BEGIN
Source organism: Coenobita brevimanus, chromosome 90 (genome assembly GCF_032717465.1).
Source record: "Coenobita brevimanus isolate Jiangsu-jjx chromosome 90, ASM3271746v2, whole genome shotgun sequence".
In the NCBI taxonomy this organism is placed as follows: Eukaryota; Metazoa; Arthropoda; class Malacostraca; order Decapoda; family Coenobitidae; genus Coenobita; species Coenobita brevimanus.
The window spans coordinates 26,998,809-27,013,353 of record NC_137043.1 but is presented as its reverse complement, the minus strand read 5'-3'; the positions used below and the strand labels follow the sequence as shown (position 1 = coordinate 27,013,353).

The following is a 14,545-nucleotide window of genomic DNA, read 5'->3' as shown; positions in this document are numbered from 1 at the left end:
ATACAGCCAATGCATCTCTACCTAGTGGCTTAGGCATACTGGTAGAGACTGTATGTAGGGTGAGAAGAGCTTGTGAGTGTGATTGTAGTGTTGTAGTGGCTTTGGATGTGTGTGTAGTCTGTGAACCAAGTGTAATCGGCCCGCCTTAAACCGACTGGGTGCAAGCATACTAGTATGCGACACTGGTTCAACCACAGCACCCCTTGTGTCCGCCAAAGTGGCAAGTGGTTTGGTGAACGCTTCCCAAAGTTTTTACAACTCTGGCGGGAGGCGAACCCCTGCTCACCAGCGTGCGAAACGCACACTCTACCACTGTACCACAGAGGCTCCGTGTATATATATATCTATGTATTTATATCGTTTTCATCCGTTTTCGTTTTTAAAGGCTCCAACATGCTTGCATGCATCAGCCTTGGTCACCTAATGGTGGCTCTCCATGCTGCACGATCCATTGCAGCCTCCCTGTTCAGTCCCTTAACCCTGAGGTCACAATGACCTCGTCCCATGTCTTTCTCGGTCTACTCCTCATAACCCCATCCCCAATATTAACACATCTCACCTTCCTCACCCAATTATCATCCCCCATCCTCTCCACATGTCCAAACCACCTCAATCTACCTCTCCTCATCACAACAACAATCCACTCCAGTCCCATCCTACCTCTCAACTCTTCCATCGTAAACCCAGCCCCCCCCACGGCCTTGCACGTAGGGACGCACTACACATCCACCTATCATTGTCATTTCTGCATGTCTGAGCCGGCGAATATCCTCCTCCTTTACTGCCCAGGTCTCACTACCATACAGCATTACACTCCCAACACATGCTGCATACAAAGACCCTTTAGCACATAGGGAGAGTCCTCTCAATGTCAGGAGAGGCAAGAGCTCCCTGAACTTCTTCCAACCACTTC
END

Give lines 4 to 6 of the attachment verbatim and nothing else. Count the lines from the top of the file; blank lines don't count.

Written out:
The window spans coordinates 26,998,809-27,013,353 of record NC_137043.1 but is presented as its reverse complement, the minus strand read 5'-3'; the positions used below and the strand labels follow the sequence as shown (position 1 = coordinate 27,013,353).

The following is a 14,545-nucleotide window of genomic DNA, read 5'->3' as shown; positions in this document are numbered from 1 at the left end:
ATACAGCCAATGCATCTCTACCTAGTGGCTTAGGCATACTGGTAGAGACTGTATGTAGGGTGAGAAGAGCTTGTGAGTGTGATTGTAGTGTTGTAGTGGCTTTGGATGTGTGTGTAGTCTGTGAACCAAGTGTAATCGGCCCGCCTTAAACCGACTGGGTGCAAGCATACTAGTATGCGACACTGGTTCAACCACAGCACCCCTTGTGTCCGCCAAAGTGGCAAGTGGTTTGGTGAACGCTTCCCAAAGTTTTTACAACTCTGGCGGGAGGCGAACCCCTGCTCACCAGCGTGCGAAACGCACACTCTACCACTGTACCACAGAGGCTCCGTGTATATATATATCTATGTATTTATATCGTTTTCATCCGTTTTCGTTTTTAAAGGCTCCAACATGCTTGCATGCATCAGCCTTGGTCACCTAATGGTGGCTCTCCATGCTGCACGATCCATTGCAGCCTCCCTGTTCAGTCCCTTAACCCTGAGGTCACAATGACCTCGTCCCATGTCTTTCTCGGTCTACTCCTCATAACCCCATCCCCAATATTAACACATCTCACCTTCCTCACCCAATTATCATCCCCCATCCTCTCCACATGTCCAAACCACCTCAATCTACCTCTCCTCATCACAACAACAATCCACTCCAGTCCCATCCTACCTCTCAACTCTTCCATCGTAAACCCAGCCCCCCCCACGGCCTTGCACGTAGGGACGCACTACACATCCACCTATCATTGTCATTTCTGCATGTCTGAGCCGGCGAATATCCTCCTCCTTTACTGCCCAGGTCTCACTACCATACAGCATTACACTCCCAACACATGCTGCATACAAAGACCCTTTAGCACATAGGGAGAGTCCTCTCAATGTCAGGAGAGGCAAGAGCTCCCTGAACTTCTTCCAACCACTTC